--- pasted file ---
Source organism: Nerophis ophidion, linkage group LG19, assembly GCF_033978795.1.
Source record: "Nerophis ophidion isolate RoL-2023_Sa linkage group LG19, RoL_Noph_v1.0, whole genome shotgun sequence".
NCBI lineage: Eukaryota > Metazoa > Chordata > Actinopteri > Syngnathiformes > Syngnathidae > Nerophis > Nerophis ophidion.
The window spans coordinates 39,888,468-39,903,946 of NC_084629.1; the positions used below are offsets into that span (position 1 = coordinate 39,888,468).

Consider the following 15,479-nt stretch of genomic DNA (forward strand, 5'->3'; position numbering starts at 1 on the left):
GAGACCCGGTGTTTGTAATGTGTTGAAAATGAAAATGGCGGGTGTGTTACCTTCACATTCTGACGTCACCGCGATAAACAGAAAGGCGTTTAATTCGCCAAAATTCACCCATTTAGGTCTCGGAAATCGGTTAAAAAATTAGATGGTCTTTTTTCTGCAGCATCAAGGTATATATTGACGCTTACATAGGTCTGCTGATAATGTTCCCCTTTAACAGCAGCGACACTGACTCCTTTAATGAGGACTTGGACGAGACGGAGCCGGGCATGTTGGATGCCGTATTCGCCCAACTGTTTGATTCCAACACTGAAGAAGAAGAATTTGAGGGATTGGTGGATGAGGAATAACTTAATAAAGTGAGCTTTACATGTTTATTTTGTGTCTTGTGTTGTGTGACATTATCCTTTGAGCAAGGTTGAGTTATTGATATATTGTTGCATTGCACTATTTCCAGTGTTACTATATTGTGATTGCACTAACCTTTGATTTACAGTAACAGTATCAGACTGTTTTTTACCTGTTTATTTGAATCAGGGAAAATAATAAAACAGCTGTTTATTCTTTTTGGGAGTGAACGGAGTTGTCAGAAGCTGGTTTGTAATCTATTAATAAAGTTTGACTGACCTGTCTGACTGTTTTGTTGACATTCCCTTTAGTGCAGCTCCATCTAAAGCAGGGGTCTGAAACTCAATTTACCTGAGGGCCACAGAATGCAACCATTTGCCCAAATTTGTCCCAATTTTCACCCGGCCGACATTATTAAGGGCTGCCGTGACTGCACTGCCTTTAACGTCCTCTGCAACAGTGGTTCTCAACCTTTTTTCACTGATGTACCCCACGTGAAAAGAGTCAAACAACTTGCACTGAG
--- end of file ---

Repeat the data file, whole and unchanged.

Source organism: Nerophis ophidion, linkage group LG19, assembly GCF_033978795.1.
Source record: "Nerophis ophidion isolate RoL-2023_Sa linkage group LG19, RoL_Noph_v1.0, whole genome shotgun sequence".
NCBI lineage: Eukaryota > Metazoa > Chordata > Actinopteri > Syngnathiformes > Syngnathidae > Nerophis > Nerophis ophidion.
The window spans coordinates 39,888,468-39,903,946 of NC_084629.1; the positions used below are offsets into that span (position 1 = coordinate 39,888,468).

Consider the following 15,479-nt stretch of genomic DNA (forward strand, 5'->3'; position numbering starts at 1 on the left):
GAGACCCGGTGTTTGTAATGTGTTGAAAATGAAAATGGCGGGTGTGTTACCTTCACATTCTGACGTCACCGCGATAAACAGAAAGGCGTTTAATTCGCCAAAATTCACCCATTTAGGTCTCGGAAATCGGTTAAAAAATTAGATGGTCTTTTTTCTGCAGCATCAAGGTATATATTGACGCTTACATAGGTCTGCTGATAATGTTCCCCTTTAACAGCAGCGACACTGACTCCTTTAATGAGGACTTGGACGAGACGGAGCCGGGCATGTTGGATGCCGTATTCGCCCAACTGTTTGATTCCAACACTGAAGAAGAAGAATTTGAGGGATTGGTGGATGAGGAATAACTTAATAAAGTGAGCTTTACATGTTTATTTTGTGTCTTGTGTTGTGTGACATTATCCTTTGAGCAAGGTTGAGTTATTGATATATTGTTGCATTGCACTATTTCCAGTGTTACTATATTGTGATTGCACTAACCTTTGATTTACAGTAACAGTATCAGACTGTTTTTTACCTGTTTATTTGAATCAGGGAAAATAATAAAACAGCTGTTTATTCTTTTTGGGAGTGAACGGAGTTGTCAGAAGCTGGTTTGTAATCTATTAATAAAGTTTGACTGACCTGTCTGACTGTTTTGTTGACATTCCCTTTAGTGCAGCTCCATCTAAAGCAGGGGTCTGAAACTCAATTTACCTGAGGGCCACAGAATGCAACCATTTGCCCAAATTTGTCCCAATTTTCACCCGGCCGACATTATTAAGGGCTGCCGTGACTGCACTGCCTTTAACGTCCTCTGCAACAGTGGTTCTCAACCTTTTTTCACTGATGTACCCCACGTGAAAAGAGTCAAACAACTTGCACTGAG